‘During my time in Thailand, I decided I’d take a couple of days out and head to Angkor Wat. This is mainly because I though it would be pretty straightforward. I have rarely been more wrong…’
I managed to catch a private bus from Bangkok that was headed to the border town of Poipet. From here, I was bag a visa and head to Angkor Wat. I mean, how difficult could that possibly be?
…And this is where our saga begins. We join our intrepid, sweaty, and slightly over enthusiastic traveller on an insanely hot day, at the side of a dusty road… Can you picture it? Yes? Ok, then: let’s go!
When the bus screeched to a stop at the roadside, I quickly realised it was too small for the number of occupants. Not to a scary degree, but certainly nothing that would have eluded a Police stop and hefty fine in the UK. We had 16 passengers on a 12-seat minibus, with no air-conditioning, heading on a 4-hour journey. It was the hotter than Hell and never before have I managed to contort myself into such a tiny space.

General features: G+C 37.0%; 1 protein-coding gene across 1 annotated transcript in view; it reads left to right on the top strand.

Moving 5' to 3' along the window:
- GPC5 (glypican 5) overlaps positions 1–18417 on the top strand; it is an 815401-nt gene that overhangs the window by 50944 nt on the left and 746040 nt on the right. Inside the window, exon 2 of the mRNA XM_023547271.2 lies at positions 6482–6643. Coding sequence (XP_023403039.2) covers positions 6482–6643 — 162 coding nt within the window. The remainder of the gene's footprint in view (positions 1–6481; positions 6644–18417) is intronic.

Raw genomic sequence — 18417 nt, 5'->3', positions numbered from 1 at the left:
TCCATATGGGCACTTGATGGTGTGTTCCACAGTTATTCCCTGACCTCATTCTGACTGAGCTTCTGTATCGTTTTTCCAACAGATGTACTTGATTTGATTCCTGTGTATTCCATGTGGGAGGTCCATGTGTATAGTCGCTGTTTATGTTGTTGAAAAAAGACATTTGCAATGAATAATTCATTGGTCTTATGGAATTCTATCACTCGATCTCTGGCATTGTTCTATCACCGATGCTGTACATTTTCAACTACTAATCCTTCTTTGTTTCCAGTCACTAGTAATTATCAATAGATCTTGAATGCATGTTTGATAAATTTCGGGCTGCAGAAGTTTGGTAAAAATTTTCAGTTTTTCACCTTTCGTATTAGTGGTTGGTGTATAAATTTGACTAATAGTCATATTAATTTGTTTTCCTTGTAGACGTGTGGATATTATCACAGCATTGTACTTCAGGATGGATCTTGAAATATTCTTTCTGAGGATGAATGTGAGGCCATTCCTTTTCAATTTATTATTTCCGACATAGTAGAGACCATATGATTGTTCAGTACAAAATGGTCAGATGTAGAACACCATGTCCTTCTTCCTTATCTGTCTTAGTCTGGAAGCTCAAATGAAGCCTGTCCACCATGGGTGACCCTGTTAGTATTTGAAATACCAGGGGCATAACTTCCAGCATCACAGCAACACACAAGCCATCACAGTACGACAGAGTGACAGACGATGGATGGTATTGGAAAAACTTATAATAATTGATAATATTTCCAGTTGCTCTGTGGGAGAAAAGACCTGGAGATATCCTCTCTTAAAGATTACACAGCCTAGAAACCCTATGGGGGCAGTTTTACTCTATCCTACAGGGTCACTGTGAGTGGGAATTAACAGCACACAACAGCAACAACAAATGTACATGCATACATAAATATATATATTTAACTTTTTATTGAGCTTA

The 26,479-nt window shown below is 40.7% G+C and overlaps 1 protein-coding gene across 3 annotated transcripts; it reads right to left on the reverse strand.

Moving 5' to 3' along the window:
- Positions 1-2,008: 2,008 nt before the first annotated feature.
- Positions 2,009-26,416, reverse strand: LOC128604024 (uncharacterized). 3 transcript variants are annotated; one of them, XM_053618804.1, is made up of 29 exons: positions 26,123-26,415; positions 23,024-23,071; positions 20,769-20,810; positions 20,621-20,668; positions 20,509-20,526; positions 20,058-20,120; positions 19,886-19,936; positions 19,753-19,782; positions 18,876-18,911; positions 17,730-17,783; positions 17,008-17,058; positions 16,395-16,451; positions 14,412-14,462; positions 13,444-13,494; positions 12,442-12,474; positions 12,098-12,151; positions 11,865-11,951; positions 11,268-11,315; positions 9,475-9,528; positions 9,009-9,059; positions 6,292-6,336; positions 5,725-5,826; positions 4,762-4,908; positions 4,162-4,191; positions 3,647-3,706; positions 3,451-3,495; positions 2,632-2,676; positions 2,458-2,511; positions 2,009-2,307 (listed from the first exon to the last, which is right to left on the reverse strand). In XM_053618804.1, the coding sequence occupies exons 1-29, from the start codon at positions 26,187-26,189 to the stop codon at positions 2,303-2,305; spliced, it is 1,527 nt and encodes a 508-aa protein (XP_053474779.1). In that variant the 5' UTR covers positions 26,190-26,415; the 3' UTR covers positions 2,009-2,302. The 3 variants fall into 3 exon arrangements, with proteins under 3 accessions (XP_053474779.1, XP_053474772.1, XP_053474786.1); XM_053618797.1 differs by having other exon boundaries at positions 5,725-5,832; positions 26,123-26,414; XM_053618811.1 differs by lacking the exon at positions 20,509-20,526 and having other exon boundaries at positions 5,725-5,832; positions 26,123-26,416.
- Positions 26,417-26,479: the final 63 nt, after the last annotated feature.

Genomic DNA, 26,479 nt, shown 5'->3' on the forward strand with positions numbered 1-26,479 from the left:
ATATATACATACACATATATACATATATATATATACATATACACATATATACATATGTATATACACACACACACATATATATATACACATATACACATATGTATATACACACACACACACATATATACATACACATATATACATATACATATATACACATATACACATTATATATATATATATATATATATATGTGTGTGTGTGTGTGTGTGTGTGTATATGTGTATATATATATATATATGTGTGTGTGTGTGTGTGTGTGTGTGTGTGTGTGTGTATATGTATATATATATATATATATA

About two minutes after pulling away into crazy traffic, I realised I was squished next to The Incredible Spitting Woman of Bangkok. For four looong hours, she cleared her throat at a quite alarming rate and deposited the contents into a handkerchief she’d thoughtfully arranged on her lap. Seriously….252km of hankie chucking. I’ve no idea what she had in there that needed to come out so bad, or quite so often…
After finally arriving in Poipet an age later, I had to work out how to buy a Visa. I managed to catch a TukTuk and paid a visit to the middle of nowhere, to a guy who lived in a tin hut. Following a lengthy conversation, of which I understood very little, I handed over some US Dollars and had my passport taken. Just as I was panicking that I’d never see it again and would have to live in Thailand FOREVER, I got it back.